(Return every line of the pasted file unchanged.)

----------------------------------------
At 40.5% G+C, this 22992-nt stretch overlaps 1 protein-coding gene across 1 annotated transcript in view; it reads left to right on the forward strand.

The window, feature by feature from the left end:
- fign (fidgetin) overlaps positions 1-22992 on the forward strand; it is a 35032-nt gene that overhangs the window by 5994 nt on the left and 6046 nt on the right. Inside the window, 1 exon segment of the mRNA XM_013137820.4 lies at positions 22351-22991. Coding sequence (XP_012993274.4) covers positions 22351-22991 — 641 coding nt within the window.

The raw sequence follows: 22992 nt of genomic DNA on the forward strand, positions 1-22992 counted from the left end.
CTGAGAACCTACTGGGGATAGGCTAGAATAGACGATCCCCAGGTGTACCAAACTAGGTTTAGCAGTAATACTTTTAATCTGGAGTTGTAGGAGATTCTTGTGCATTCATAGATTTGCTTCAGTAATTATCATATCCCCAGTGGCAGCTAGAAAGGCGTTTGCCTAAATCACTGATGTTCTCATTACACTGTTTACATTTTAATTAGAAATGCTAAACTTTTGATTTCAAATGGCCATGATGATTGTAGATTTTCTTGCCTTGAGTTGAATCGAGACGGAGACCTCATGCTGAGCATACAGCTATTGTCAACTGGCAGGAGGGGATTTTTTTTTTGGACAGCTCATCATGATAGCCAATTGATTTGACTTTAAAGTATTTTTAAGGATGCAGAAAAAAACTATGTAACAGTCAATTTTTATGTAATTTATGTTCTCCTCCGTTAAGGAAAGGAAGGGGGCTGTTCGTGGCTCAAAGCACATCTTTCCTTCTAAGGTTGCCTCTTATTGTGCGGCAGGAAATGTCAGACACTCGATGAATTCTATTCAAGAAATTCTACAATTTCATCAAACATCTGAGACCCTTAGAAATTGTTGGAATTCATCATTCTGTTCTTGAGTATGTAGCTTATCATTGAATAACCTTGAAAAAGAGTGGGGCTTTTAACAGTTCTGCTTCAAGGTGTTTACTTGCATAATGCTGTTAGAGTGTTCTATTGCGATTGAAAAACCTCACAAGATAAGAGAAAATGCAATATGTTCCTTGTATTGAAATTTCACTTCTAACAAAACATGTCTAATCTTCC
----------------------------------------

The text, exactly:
At 40.5% G+C, this 22992-nt stretch overlaps 1 protein-coding gene across 1 annotated transcript in view; it reads left to right on the forward strand.

The window, feature by feature from the left end:
- fign (fidgetin) overlaps positions 1-22992 on the forward strand; it is a 35032-nt gene that overhangs the window by 5994 nt on the left and 6046 nt on the right. Inside the window, 1 exon segment of the mRNA XM_013137820.4 lies at positions 22351-22991. Coding sequence (XP_012993274.4) covers positions 22351-22991 — 641 coding nt within the window.

The raw sequence follows: 22992 nt of genomic DNA on the forward strand, positions 1-22992 counted from the left end.
CTGAGAACCTACTGGGGATAGGCTAGAATAGACGATCCCCAGGTGTACCAAACTAGGTTTAGCAGTAATACTTTTAATCTGGAGTTGTAGGAGATTCTTGTGCATTCATAGATTTGCTTCAGTAATTATCATATCCCCAGTGGCAGCTAGAAAGGCGTTTGCCTAAATCACTGATGTTCTCATTACACTGTTTACATTTTAATTAGAAATGCTAAACTTTTGATTTCAAATGGCCATGATGATTGTAGATTTTCTTGCCTTGAGTTGAATCGAGACGGAGACCTCATGCTGAGCATACAGCTATTGTCAACTGGCAGGAGGGGATTTTTTTTTTGGACAGCTCATCATGATAGCCAATTGATTTGACTTTAAAGTATTTTTAAGGATGCAGAAAAAAACTATGTAACAGTCAATTTTTATGTAATTTATGTTCTCCTCCGTTAAGGAAAGGAAGGGGGCTGTTCGTGGCTCAAAGCACATCTTTCCTTCTAAGGTTGCCTCTTATTGTGCGGCAGGAAATGTCAGACACTCGATGAATTCTATTCAAGAAATTCTACAATTTCATCAAACATCTGAGACCCTTAGAAATTGTTGGAATTCATCATTCTGTTCTTGAGTATGTAGCTTATCATTGAATAACCTTGAAAAAGAGTGGGGCTTTTAACAGTTCTGCTTCAAGGTGTTTACTTGCATAATGCTGTTAGAGTGTTCTATTGCGATTGAAAAACCTCACAAGATAAGAGAAAATGCAATATGTTCCTTGTATTGAAATTTCACTTCTAACAAAACATGTCTAATCTTCC